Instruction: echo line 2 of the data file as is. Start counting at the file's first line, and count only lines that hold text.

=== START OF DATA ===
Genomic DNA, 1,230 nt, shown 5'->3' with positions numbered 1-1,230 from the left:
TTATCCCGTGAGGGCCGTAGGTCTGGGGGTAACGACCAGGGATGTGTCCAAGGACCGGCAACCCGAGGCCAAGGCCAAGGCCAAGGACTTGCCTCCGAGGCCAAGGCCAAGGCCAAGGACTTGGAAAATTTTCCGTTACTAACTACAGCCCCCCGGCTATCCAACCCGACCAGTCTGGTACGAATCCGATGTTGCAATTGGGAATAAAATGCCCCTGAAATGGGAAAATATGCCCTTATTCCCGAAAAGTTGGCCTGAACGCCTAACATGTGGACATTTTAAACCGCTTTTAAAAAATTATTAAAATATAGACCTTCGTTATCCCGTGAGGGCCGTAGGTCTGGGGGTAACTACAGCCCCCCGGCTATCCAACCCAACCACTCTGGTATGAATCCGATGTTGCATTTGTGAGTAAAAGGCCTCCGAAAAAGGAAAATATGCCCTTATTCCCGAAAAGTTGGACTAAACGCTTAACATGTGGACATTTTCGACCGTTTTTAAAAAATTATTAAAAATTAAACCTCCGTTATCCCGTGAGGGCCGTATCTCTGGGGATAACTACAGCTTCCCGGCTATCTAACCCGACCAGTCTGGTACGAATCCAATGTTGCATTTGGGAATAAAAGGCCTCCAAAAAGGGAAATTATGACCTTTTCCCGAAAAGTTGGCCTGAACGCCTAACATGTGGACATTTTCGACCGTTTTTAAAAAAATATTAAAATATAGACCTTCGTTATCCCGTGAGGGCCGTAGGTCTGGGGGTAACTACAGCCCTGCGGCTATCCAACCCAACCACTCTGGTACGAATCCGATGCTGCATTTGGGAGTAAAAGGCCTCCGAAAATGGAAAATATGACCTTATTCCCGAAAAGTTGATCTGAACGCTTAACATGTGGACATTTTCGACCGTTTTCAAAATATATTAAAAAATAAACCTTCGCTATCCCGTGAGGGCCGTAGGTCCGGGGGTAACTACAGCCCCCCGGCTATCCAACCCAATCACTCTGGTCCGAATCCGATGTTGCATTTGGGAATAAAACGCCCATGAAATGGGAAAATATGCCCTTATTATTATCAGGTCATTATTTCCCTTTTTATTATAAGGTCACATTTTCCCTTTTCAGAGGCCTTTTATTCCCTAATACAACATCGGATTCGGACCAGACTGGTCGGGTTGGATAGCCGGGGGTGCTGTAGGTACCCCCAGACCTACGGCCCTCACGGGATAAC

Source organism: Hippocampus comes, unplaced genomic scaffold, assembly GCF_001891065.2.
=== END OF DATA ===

TTATCCCGTGAGGGCCGTAGGTCTGGGGGTAACGACCAGGGATGTGTCCAAGGACCGGCAACCCGAGGCCAAGGCCAAGGCCAAGGACTTGCCTCCGAGGCCAAGGCCAAGGCCAAGGACTTGGAAAATTTTCCGTTACTAACTACAGCCCCCCGGCTATCCAACCCGACCAGTCTGGTACGAATCCGATGTTGCAATTGGGAATAAAATGCCCCTGAAATGGGAAAATATGCCCTTATTCCCGAAAAGTTGGCCTGAACGCCTAACATGTGGACATTTTAAACCGCTTTTAAAAAATTATTAAAATATAGACCTTCGTTATCCCGTGAGGGCCGTAGGTCTGGGGGTAACTACAGCCCCCCGGCTATCCAACCCAACCACTCTGGTATGAATCCGATGTTGCATTTGTGAGTAAAAGGCCTCCGAAAAAGGAAAATATGCCCTTATTCCCGAAAAGTTGGACTAAACGCTTAACATGTGGACATTTTCGACCGTTTTTAAAAAATTATTAAAAATTAAACCTCCGTTATCCCGTGAGGGCCGTATCTCTGGGGATAACTACAGCTTCCCGGCTATCTAACCCGACCAGTCTGGTACGAATCCAATGTTGCATTTGGGAATAAAAGGCCTCCAAAAAGGGAAATTATGACCTTTTCCCGAAAAGTTGGCCTGAACGCCTAACATGTGGACATTTTCGACCGTTTTTAAAAAAATATTAAAATATAGACCTTCGTTATCCCGTGAGGGCCGTAGGTCTGGGGGTAACTACAGCCCTGCGGCTATCCAACCCAACCACTCTGGTACGAATCCGATGCTGCATTTGGGAGTAAAAGGCCTCCGAAAATGGAAAATATGACCTTATTCCCGAAAAGTTGATCTGAACGCTTAACATGTGGACATTTTCGACCGTTTTCAAAATATATTAAAAAATAAACCTTCGCTATCCCGTGAGGGCCGTAGGTCCGGGGGTAACTACAGCCCCCCGGCTATCCAACCCAATCACTCTGGTCCGAATCCGATGTTGCATTTGGGAATAAAACGCCCATGAAATGGGAAAATATGCCCTTATTATTATCAGGTCATTATTTCCCTTTTTATTATAAGGTCACATTTTCCCTTTTCAGAGGCCTTTTATTCCCTAATACAACATCGGATTCGGACCAGACTGGTCGGGTTGGATAGCCGGGGGTGCTGTAGGTACCCCCAGACCTACGGCCCTCACGGGATAAC